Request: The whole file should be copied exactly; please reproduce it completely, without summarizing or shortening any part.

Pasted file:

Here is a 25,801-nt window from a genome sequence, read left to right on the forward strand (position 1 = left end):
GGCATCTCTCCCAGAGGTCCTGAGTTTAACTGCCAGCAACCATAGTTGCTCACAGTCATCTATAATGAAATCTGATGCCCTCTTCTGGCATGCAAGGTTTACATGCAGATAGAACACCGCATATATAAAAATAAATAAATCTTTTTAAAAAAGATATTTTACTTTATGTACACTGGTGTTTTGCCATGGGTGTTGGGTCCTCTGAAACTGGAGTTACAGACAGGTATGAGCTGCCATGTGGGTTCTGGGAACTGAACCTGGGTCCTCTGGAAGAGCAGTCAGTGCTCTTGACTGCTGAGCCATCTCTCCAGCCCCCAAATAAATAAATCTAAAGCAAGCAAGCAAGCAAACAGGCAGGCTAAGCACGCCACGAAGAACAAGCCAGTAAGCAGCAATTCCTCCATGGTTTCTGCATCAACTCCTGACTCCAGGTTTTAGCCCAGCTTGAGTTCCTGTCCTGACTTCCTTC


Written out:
Here is a 25,801-nt window from a genome sequence, read left to right on the forward strand (position 1 = left end):
GGCATCTCTCCCAGAGGTCCTGAGTTTAACTGCCAGCAACCATAGTTGCTCACAGTCATCTATAATGAAATCTGATGCCCTCTTCTGGCATGCAAGGTTTACATGCAGATAGAACACCGCATATATAAAAATAAATAAATCTTTTTAAAAAAGATATTTTACTTTATGTACACTGGTGTTTTGCCATGGGTGTTGGGTCCTCTGAAACTGGAGTTACAGACAGGTATGAGCTGCCATGTGGGTTCTGGGAACTGAACCTGGGTCCTCTGGAAGAGCAGTCAGTGCTCTTGACTGCTGAGCCATCTCTCCAGCCCCCAAATAAATAAATCTAAAGCAAGCAAGCAAGCAAACAGGCAGGCTAAGCACGCCACGAAGAACAAGCCAGTAAGCAGCAATTCCTCCATGGTTTCTGCATCAACTCCTGACTCCAGGTTTTAGCCCAGCTTGAGTTCCTGTCCTGACTTCCTTC